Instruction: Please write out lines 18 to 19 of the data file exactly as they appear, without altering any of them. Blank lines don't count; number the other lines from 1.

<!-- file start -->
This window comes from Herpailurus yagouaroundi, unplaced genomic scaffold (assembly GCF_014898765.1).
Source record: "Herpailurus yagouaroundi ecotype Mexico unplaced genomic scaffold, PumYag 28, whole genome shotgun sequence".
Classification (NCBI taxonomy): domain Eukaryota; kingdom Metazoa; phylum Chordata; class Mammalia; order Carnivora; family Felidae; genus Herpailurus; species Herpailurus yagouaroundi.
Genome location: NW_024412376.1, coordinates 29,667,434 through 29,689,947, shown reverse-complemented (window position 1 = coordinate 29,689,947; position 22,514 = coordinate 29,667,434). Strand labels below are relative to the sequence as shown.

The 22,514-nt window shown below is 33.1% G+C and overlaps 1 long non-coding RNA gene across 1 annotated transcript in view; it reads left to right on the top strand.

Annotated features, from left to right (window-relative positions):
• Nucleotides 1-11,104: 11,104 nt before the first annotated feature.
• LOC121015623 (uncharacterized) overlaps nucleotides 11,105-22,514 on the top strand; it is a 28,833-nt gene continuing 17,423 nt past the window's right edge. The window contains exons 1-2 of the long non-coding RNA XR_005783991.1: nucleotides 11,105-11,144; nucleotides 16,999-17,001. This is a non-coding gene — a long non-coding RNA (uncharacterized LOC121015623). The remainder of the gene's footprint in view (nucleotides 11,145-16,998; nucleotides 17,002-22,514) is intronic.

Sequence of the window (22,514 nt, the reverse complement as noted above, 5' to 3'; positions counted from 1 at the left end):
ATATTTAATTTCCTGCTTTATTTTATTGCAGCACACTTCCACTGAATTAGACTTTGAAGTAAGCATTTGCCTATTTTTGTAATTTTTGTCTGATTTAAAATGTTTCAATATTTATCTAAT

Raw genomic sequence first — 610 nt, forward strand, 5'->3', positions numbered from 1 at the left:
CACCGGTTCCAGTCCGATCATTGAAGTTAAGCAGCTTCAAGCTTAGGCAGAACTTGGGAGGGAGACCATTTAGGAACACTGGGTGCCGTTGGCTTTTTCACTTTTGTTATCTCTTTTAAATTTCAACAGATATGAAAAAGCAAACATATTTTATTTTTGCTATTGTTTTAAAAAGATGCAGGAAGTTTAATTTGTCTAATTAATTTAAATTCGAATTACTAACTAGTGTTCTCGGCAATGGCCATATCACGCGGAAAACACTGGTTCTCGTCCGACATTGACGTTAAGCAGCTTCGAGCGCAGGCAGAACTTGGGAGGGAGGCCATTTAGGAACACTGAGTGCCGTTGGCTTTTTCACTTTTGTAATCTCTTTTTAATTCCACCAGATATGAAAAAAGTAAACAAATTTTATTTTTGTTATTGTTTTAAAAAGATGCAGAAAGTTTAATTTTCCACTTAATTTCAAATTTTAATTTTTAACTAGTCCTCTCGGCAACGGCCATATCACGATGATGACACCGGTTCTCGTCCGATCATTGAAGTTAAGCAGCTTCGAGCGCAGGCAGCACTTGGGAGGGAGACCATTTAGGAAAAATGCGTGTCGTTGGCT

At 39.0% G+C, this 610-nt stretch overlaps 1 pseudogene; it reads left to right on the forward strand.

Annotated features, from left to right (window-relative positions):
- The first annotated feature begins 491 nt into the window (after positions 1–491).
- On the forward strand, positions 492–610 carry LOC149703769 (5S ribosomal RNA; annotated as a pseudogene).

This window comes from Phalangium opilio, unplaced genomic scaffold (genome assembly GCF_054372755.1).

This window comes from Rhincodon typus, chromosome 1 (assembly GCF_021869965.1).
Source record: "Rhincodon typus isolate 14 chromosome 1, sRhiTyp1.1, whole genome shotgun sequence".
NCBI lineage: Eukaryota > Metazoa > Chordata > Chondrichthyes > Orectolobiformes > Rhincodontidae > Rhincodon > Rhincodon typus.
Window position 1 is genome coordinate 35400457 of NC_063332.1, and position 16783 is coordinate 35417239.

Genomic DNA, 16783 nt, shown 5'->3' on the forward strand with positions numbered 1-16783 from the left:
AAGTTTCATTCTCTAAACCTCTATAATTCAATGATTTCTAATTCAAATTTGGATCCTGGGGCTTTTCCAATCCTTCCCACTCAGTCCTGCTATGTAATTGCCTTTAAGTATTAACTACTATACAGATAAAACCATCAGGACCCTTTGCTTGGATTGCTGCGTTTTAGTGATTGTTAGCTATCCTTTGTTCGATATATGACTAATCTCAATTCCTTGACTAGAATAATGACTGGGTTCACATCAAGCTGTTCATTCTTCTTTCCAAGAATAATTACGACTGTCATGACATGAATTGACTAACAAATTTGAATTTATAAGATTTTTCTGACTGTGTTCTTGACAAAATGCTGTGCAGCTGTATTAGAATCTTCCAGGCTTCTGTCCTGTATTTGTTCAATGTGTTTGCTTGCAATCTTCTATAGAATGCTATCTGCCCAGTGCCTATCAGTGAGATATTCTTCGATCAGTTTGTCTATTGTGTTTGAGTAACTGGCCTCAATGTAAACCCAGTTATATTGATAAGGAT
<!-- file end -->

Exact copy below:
This window comes from Rhincodon typus, chromosome 1 (assembly GCF_021869965.1).
Source record: "Rhincodon typus isolate 14 chromosome 1, sRhiTyp1.1, whole genome shotgun sequence".